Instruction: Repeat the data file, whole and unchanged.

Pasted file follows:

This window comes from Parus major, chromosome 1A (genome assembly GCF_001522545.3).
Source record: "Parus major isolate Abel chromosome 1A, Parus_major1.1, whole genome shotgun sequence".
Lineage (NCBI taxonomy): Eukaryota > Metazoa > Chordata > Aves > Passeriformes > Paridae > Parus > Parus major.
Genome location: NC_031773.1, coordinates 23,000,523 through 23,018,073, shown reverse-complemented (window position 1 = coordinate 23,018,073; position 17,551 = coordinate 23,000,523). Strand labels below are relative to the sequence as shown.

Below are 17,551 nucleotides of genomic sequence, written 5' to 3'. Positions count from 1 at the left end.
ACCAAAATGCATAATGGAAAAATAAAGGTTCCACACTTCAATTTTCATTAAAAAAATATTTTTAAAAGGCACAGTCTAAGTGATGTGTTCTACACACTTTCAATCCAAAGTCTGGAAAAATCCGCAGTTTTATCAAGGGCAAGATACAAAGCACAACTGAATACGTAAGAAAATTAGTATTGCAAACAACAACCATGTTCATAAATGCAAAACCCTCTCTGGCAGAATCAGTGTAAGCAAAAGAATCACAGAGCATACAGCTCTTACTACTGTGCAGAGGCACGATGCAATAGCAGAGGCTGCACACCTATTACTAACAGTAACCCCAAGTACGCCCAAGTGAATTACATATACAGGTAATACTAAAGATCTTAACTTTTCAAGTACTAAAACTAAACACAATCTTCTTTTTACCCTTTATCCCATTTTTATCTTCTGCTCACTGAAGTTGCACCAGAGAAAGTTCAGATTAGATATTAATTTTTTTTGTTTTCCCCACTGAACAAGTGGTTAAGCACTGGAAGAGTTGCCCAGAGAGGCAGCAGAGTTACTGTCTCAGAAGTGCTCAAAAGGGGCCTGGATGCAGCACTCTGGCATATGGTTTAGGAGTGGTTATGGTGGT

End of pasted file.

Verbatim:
This window comes from Parus major, chromosome 1A (genome assembly GCF_001522545.3).
Source record: "Parus major isolate Abel chromosome 1A, Parus_major1.1, whole genome shotgun sequence".
Lineage (NCBI taxonomy): Eukaryota > Metazoa > Chordata > Aves > Passeriformes > Paridae > Parus > Parus major.
Genome location: NC_031773.1, coordinates 23,000,523 through 23,018,073, shown reverse-complemented (window position 1 = coordinate 23,018,073; position 17,551 = coordinate 23,000,523). Strand labels below are relative to the sequence as shown.

Below are 17,551 nucleotides of genomic sequence, written 5' to 3'. Positions count from 1 at the left end.
ACCAAAATGCATAATGGAAAAATAAAGGTTCCACACTTCAATTTTCATTAAAAAAATATTTTTAAAAGGCACAGTCTAAGTGATGTGTTCTACACACTTTCAATCCAAAGTCTGGAAAAATCCGCAGTTTTATCAAGGGCAAGATACAAAGCACAACTGAATACGTAAGAAAATTAGTATTGCAAACAACAACCATGTTCATAAATGCAAAACCCTCTCTGGCAGAATCAGTGTAAGCAAAAGAATCACAGAGCATACAGCTCTTACTACTGTGCAGAGGCACGATGCAATAGCAGAGGCTGCACACCTATTACTAACAGTAACCCCAAGTACGCCCAAGTGAATTACATATACAGGTAATACTAAAGATCTTAACTTTTCAAGTACTAAAACTAAACACAATCTTCTTTTTACCCTTTATCCCATTTTTATCTTCTGCTCACTGAAGTTGCACCAGAGAAAGTTCAGATTAGATATTAATTTTTTTTGTTTTCCCCACTGAACAAGTGGTTAAGCACTGGAAGAGTTGCCCAGAGAGGCAGCAGAGTTACTGTCTCAGAAGTGCTCAAAAGGGGCCTGGATGCAGCACTCTGGCATATGGTTTAGGAGTGGTTATGGTGGT